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Healthcare experts have suggested people receive regular screenings for Alzheimer"s disease starting at age 50, when patients often begin to suffer cognitive decline, to grasp the optimal opportunity for intervention and treatment.
They said most patients with Alzheimer"s disease do not manifest obvious symptoms until around 70 but in most cases brain changes caused by the disease begin two decades before.
"It"s too late for a doctor to determine that a case is Alzheimer"s disease rather than normal aging at 70 and it"ll become a huge burden for the individual, the family and the social medical system," said Phyllis Ferrell, vice-president of the global Alzheimer"s disease team for US pharmaceutical giant Eli Lilly and Co, during a professional gathering, Clinical Trials on Alzheimer"s Disease, which was held in Shanghai earlier this month.
Xiao Shifu, director of the Alzheimer"s diagnosis and treatment center at Shanghai Jiao Tong University"s School of Medicine, said most people have already entered a moderate or severe stage of Alzheimer"s disease by the time they are diagnosed, citing statistics from research published by the Chinese Journal of Geriatrics in 2010.
"So we suggest such screenings start from age 50, with a frequency of at least every three years and a once-a-year cognitive assessment from 65 to observe the curve of memory and other cognitive functions," Xiao said, adding that the incidence of Alzheimer"s disease is around 5 percent for Chinese aged 65 and almost half of those 90 and above.
If the examination finds that someone"s memory and cognitive functions are obviously below the average level for their age, a detailed medical check is advised, Xiao said.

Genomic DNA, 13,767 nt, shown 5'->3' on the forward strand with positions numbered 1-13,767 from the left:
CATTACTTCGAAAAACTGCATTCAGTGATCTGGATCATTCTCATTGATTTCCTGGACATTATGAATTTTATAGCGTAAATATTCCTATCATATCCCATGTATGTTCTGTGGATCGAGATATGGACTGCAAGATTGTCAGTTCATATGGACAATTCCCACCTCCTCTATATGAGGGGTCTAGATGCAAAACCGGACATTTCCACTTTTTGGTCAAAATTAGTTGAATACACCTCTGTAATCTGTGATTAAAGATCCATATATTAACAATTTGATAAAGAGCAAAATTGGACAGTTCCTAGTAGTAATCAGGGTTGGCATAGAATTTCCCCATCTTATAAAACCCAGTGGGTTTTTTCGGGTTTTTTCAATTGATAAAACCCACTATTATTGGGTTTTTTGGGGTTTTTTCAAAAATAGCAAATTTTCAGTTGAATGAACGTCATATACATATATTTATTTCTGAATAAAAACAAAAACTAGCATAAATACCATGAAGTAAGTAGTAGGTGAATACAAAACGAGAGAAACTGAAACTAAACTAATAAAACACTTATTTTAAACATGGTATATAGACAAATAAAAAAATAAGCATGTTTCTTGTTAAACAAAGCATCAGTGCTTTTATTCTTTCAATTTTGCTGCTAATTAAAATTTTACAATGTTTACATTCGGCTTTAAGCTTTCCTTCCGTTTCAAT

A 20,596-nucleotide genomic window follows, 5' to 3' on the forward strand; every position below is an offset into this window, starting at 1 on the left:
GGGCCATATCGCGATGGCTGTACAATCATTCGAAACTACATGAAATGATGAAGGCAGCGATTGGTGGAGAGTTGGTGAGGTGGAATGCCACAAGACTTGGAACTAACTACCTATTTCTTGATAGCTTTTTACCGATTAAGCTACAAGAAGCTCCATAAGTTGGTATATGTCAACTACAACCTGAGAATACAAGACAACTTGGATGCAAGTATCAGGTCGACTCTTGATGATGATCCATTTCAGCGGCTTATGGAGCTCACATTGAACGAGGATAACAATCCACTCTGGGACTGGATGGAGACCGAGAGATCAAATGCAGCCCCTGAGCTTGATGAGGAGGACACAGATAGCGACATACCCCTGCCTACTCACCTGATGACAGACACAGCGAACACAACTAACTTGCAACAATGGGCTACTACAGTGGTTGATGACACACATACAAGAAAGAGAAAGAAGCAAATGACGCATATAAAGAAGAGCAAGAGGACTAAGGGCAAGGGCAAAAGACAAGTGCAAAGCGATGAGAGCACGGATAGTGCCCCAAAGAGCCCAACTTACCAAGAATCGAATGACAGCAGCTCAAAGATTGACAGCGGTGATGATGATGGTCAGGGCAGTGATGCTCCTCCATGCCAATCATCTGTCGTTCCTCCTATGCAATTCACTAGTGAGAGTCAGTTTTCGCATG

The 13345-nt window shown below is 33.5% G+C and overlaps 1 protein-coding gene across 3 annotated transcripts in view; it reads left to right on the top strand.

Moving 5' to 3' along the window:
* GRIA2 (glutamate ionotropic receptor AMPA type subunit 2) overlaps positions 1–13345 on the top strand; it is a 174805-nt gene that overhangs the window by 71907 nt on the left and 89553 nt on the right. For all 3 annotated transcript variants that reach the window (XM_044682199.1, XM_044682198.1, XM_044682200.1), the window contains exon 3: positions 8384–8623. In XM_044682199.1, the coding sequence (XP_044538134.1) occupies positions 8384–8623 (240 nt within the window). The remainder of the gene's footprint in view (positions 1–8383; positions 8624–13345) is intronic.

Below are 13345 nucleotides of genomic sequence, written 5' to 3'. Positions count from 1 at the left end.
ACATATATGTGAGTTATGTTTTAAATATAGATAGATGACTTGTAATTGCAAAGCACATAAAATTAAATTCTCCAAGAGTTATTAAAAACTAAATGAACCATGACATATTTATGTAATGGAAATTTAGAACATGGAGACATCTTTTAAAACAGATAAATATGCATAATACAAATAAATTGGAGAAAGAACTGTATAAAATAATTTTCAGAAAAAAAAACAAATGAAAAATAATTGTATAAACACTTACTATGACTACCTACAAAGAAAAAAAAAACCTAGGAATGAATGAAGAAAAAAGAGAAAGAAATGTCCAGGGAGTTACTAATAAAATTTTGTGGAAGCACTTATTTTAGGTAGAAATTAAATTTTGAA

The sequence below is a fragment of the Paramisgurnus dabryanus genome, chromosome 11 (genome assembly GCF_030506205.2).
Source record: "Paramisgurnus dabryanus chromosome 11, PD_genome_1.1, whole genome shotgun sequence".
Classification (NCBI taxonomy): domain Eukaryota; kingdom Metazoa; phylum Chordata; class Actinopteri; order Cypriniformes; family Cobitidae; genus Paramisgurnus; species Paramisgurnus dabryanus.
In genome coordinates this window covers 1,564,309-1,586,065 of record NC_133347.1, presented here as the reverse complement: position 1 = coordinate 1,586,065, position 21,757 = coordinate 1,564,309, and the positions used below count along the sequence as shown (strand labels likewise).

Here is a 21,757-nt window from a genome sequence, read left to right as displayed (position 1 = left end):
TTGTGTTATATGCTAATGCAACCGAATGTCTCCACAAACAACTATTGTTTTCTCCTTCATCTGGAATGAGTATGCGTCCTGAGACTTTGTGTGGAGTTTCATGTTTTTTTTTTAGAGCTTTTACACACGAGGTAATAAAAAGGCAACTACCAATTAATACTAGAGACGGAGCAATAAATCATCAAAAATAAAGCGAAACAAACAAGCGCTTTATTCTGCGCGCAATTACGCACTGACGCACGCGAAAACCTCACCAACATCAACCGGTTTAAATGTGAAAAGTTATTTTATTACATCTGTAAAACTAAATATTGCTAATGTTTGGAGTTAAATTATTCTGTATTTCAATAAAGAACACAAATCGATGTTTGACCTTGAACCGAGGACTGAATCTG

"Medical treatment for alleviating certain symptoms, such as hallucinations, is suggested if necessary," he said.
If a patient shows a tendency to have problems in day-today life, early behavioral and lifestyle interventions, including competitive exercise, such as playing mahjong, and adequate physical activity may help, according to experts.
"Actually, the rate of suffering from the disease is 35 percent lower for those who stay away from dangerous factors, such as a lack of exercise, smoking, excessive alcohol intake, high blood pressure and high blood glucose," Xiao said.
Apart from screenings at hospitals and mental health centers, middle-aged people and seniors can perform a self-check by asking themselves if they often go in the wrong direction in the streets or become forgetful, Xiao said.
Ferrell said research shows that if people are diagnosed early, overall healthcare costs will be reduced.
"As the disease progresses, there are inevitable challenges that the family faces where individuals are placed in dangerous situations - errors in medication or potential falls that may result in hospitalization," Ferrell said.
"If we can identify the person who is at risk for the expensive situation and put the care around the entire family, it benefits the whole healthcare system as well as the emotions of caregivers."